Is Your Goal Worth 30 Minutes of Your Time Every Day?

Alarm clock

(Image: Duncan Hull)

Whenever you feel unmotivated, lazy or daunted by a certain goal, just ask yourself this question: Is this goal worth spending 30 minutes every day?

This is a strategy known as reframing. By linking the output of your goal with the estimated commitment needed, it gives you immediate clarity on the value you attach to your goal. 30 minutes a day is an easy starting point for many people, even for busy professionals. Just shave that time away from the unproductive activities in your life — the few that come to mind would be excessive surfing, chatting, watching TV, overuse of Facebook, etc. Simply cutting out 10 minutes from any 3 random activities will give you 30 minutes.

If you can’t even set aside 30 minutes a day for this goal, then it probably isn’t a goal you really want to begin with. Remove it and stop wasting mental energy thinking about it. However, this is likely not the case though. If a certain goal is constantly lingering on your mind, it probably matters to you.

The problem most people face with their goals is they overcomplicate the process. They imagine the task to be bigger than it really is, blow it out of proportion, and put it off indefinitely instead. They spend so much time thinking and pondering about the task when they could achieved it long ago if they had just gotten down to doing it. This is a common trait found in perfectionists. In reality, many things that we think about can be tackled quite quickly. The biggest obstacle we face in goal achievement is usually our minds, than anything else.

While 30 minutes may seem like a short period of time, committing this block of time every day to a particular goal will bring you a long way. Block off a 30-minute time slot every day in your calendar for this goal. Chances are, once you get started with your 30-min session, you will much rather continue with the goal than move on to another activity. Suddenly, this goal becomes very achievable and isn’t so daunting anymore. 😀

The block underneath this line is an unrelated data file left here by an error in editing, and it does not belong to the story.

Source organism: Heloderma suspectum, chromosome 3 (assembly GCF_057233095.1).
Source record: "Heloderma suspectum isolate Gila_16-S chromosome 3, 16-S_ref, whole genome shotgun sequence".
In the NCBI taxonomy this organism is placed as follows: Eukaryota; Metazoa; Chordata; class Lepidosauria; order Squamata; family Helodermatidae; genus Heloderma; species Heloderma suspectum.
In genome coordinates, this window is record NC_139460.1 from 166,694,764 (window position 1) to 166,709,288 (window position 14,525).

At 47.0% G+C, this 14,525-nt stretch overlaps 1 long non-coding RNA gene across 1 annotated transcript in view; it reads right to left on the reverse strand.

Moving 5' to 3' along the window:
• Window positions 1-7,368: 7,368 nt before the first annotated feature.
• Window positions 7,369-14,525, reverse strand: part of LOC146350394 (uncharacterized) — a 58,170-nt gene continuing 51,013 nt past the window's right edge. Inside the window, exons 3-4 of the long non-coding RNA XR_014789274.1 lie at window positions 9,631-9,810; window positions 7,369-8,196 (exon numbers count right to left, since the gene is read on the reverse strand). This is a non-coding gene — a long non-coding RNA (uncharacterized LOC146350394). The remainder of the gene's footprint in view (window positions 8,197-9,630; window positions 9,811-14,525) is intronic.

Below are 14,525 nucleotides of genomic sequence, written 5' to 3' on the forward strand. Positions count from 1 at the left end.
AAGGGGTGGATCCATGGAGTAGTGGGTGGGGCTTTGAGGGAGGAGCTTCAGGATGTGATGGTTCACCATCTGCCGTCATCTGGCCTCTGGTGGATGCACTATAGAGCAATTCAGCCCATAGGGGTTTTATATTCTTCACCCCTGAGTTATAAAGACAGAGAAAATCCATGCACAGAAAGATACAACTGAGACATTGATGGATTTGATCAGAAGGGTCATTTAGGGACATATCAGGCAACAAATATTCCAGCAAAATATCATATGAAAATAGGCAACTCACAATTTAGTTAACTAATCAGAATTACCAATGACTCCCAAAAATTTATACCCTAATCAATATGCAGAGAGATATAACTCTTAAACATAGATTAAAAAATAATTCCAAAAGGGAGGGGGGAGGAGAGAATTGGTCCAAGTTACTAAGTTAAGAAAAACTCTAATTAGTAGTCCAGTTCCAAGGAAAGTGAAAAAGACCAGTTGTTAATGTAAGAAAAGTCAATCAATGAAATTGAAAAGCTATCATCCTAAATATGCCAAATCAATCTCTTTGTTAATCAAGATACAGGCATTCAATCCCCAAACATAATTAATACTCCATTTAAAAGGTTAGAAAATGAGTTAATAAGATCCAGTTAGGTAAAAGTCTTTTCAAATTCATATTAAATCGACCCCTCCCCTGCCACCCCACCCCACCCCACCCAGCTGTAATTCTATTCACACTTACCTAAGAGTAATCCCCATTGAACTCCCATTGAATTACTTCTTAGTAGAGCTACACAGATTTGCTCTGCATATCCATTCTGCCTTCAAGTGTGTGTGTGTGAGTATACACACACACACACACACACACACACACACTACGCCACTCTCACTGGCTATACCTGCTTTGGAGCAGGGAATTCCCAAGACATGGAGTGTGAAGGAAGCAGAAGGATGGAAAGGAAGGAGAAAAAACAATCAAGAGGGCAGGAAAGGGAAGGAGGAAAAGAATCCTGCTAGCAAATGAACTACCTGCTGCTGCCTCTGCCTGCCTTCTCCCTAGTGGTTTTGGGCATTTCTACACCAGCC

This method works very well for Quadrant 2 tasks. Quadrant 2 tasks are usually the goals we end up neglecting since they never become urgent until it is too late. Examples would be maintaining our health, cultivating our relationships, and any highly important goal. Making that small investment in these goals will bring you a long way — you will be surprised at the results you get in just a short period! 😀

If you are trying to lose weight, imagine spending 30 minutes a day exercising for a month. You are bound to see rapid results in your physique and weight loss. If you have been meaning to meditate, imagine spending that time meditating every day for a week. Your thinking will become so much clearer within just a few days. If you are looking to improve your relationship with your parents, spend 30 minutes a day just chatting with them and finding out how they are doing. If you want to improve yourself, spend the 30 minutes immersing in self-help blogs, books and materials every day, or even working with a coach.

Imagine your goal as a huge tree you are trying to axe. Chopping at it for 30 minutes a day probably wouldn’t give you anything much. But 30 minutes every day, for a week? A month? 3 months? Before you even realize it, you will start seeing positive, concrete results.

I first came across this idea years ago when I was checking out fitness books in the library. At that time, one of my top goals was to lose weight. There was this particular book that I picked up — on the back cover, there was a line that read: “Is losing weight worth 30 minutes of your time every day?” I immediately thought, Duh, of course! That was when it struck me — if I could achieve my weight loss goal (or any goal for that matter) by just putting in 30 minutes a day, why not act on it instead of having this nagging thought on my mind all the time? As it turned out, I didn’t even have to exercise 30 minutes a day — just 2-3 times a week was sufficient to achieve my goal!

If you feel that your particular goal requires more than a 30 minutes per day, say an hour, feel free to increase it accordingly. However, ensure you make a minimum commitment of 30 minutes. Any additional time you put in is a bonus, but isn’t mandatory. Making this mental commitment to spend 30 minutes helps prevent inertia in getting started on the task. It also helps as committing to 30 minutes helps you establish a momentum, before you decide whether to invest more into this goal. From there, feel free to invest more time as you deem fit.

In no time, you will be surprised at how much progress you are making. 🙂

This is part of the Skills Development series:

  1. Skill Building 101:
  2. Add-on tips:
  3. Obstacles you’ll face:

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